Similarities Between Sole Proprietorships and Partnerships
Sole proprietorships and partnerships are two of the most commonly used business structures in America, especially for small businesses. The main difference between the two structures is that partnerships have multiple owners whereas a sole proprietorship can only have one owner -- except for certain limited exceptions in the case of a husband and wife running a business jointly. Beyond that, these two business structure are very similar in how they operate and are treated for taxes.
Sole proprietorships and partnerships are both easy and inexpensive to set up. These type of businesses are not separate legal entities. This means that these businesses don't file their own tax returns, and everything owned by the businesses are still owned by the owners personally. When you set up a sole proprietorship or partnership, you don't need to file special paperwork with a lawyer to set up a business structure. You also don't need to file any special registration with the federal government for either business type.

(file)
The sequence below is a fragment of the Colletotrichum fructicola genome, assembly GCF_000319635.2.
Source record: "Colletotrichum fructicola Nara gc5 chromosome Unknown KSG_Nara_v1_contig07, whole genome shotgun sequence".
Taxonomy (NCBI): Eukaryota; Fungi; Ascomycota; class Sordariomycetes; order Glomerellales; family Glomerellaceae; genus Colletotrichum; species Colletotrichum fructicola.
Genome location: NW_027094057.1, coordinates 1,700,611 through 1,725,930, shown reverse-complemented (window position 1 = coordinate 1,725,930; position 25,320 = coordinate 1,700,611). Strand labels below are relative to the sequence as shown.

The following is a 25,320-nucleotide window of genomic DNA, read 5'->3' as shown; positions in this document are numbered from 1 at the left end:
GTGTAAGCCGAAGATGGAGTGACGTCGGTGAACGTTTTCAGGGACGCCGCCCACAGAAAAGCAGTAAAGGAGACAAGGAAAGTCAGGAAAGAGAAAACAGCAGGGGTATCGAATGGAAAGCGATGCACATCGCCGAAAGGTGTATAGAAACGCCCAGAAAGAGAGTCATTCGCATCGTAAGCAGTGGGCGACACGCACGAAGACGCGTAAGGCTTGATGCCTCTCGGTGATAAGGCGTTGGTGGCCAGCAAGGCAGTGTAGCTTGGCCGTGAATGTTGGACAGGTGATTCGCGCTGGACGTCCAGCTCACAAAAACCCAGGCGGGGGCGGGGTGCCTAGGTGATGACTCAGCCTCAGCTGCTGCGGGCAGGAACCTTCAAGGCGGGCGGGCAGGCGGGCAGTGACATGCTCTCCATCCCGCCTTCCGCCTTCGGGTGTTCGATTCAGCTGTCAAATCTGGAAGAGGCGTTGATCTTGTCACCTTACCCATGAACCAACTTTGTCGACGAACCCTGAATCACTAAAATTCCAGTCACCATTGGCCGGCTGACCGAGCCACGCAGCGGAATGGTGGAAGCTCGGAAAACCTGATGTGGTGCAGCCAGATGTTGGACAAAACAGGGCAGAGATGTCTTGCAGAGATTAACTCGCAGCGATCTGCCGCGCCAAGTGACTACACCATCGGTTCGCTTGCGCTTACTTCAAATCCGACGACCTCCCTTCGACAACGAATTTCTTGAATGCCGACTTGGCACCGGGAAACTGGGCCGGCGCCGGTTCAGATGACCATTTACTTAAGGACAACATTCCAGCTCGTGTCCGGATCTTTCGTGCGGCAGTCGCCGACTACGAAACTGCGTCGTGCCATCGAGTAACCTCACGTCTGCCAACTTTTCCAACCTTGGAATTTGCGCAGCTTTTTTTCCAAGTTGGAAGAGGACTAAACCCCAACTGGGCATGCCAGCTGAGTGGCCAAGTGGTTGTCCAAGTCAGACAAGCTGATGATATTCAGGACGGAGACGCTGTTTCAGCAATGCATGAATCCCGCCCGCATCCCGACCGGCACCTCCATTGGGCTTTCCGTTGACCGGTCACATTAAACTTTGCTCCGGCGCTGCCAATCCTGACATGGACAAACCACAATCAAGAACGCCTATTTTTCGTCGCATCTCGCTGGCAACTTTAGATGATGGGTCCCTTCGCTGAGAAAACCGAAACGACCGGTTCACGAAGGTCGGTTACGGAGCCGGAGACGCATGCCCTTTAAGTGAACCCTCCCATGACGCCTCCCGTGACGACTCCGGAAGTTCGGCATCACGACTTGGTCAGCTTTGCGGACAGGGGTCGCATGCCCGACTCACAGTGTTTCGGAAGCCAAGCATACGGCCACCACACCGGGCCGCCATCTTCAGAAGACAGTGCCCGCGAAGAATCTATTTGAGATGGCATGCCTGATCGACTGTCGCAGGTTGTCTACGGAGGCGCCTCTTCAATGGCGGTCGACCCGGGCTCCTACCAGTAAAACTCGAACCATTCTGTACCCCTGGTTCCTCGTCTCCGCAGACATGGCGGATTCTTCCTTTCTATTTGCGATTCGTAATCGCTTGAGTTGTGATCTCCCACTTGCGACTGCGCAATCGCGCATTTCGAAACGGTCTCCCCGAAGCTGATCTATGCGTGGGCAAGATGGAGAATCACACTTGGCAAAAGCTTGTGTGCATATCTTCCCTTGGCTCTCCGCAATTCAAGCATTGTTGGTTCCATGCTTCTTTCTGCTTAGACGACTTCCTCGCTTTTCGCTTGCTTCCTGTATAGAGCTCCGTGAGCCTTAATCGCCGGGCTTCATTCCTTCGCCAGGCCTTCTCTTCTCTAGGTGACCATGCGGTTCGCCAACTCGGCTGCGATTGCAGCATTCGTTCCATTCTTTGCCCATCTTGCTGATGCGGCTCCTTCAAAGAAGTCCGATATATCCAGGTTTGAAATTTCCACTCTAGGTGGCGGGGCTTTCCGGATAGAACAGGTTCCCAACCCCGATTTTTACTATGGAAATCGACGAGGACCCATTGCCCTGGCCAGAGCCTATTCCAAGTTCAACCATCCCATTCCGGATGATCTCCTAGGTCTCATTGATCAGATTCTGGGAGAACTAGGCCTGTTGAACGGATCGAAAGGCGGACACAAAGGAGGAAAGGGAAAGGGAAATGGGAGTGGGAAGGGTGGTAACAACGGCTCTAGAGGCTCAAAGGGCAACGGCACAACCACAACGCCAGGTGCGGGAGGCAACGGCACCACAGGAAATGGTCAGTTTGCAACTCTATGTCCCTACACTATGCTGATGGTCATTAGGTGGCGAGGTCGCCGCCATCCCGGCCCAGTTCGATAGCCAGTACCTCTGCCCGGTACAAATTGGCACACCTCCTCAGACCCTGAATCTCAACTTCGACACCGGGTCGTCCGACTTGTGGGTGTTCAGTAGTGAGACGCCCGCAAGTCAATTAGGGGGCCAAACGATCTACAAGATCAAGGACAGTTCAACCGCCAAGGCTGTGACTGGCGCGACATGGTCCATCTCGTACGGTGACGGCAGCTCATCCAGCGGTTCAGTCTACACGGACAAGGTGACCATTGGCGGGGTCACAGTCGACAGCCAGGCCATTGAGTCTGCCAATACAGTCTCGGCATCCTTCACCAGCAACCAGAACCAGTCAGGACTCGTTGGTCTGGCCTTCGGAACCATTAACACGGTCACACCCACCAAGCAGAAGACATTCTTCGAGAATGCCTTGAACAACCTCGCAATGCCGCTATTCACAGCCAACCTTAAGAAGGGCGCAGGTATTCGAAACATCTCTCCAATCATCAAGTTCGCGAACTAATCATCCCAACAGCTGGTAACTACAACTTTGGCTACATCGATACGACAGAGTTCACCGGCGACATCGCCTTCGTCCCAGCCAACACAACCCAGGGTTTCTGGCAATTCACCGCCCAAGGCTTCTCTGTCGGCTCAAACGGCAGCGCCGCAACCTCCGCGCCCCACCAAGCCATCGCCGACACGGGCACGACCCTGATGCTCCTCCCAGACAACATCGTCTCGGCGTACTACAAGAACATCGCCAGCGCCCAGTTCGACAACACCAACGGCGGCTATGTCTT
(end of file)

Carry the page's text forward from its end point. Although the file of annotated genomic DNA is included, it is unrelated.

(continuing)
When you run a sole proprietorship or partnership, you are personally liable for your business's debts. If your company goes bankrupt, your creditors can go after the personal assets of you and the other business owners. If someone files a lawsuit against your business, he can also go after your personal assets to settle his claim. This makes sole proprietorships and partnerships a little risky to run, because their owners have unlimited personal liability for anything that happens in the business.
Sole proprietorships and partnerships pass their income straight to their owners. This makes it relatively easy to file your taxes when you run one of these businesses. Any business income gets added straight to your personal income. If your business loses income in either structure, you can deduct the loss against your other income for the year. Filing taxes for more complicated business structures usually requires an accountant. When you run a sole proprietorship or partnership, you can usually manage your taxes your self.
Since sole proprietorships and partnerships are not separate from their owners, they have a limited life. If you and the other owners quit or die, your business ends as well. If someone else is going to take over your business, he needs to set up his own sole proprietorship or partnership. Once that occurs, you can simply transfer over all of your business assets. This is an uncomplicated transfer because you still personally own everything.